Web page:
In China, there is now reportedly a bounty for the arrest of Christians–part of the widespread and intensifying crackdown on the church in China.
The religious liberty magazine Bitter Winter is reporting that police stations in the major port city of Dalian (a population of 6.6 million) in northeast China are being evaluated based on the number of Christians they arrest.
A police officer from Dalian, the second-largest city in Liaoning Province, near the North Korean border, told the magazine that his station had received a notice from the National Security Bureau which, as part of a performance-assessment plan, set out how many Christians they would have to arrest. The officer said that all stations in the city had received a similar plan, assessing the station’s performance with a 100-point evaluation system.
Senior police officers risk losing their job if quotas are not met, the officer told the magazine, adding that he did not want to arrest Christians but feared the consequences if he didn’t.
To meet their quotas, the officer said that stations are trading with each other, “buying” names of arrested Christians for approximately $70 from other stations that have already achieved their targets.
This new paradigm and the recent raid of the Early Rain Covenant Church in Chengdu–one of the country’s largest underground house churches–represent concrete examples of what has become a widespread government crackdown on Chinese churches and Christians.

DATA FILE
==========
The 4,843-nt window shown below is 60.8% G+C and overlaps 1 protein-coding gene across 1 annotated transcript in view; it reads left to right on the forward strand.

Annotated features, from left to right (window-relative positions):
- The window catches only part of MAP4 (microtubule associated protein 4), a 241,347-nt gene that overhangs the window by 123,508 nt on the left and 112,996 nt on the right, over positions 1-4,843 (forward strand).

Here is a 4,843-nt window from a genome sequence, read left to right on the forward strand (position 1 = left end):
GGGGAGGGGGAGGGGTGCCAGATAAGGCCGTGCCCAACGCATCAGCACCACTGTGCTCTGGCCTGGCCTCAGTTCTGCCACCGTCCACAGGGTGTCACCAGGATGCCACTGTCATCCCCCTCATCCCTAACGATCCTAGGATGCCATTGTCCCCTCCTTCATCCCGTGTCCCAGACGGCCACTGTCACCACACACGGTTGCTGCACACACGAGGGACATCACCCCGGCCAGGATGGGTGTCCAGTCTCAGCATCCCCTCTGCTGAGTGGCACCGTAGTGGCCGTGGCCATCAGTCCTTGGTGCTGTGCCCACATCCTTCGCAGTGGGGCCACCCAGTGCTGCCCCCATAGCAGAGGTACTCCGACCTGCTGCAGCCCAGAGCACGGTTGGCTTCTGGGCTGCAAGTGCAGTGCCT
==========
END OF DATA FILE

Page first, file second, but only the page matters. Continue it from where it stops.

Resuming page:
Since the Communist government implemented new religious regulations in February of this year, officials have forced churches to install surveillance cameras, take down crosses, arrested church leaders on charges of subverting state power, sent Christians and followers of other religions to “re-education” camps and has recently begun arresting members of unregistered house churches.
The new rules restrict proselytizing and charitable work, crack down on religious education for minors, limit the collection of donations, and forbid posting some faith-based content online. They also require churches to register with the government, which empowers officials to censor sermons, choose or reject pastors, and otherwise interfere with worship. The government has also begun installing facial-recognition technology in many registered churches.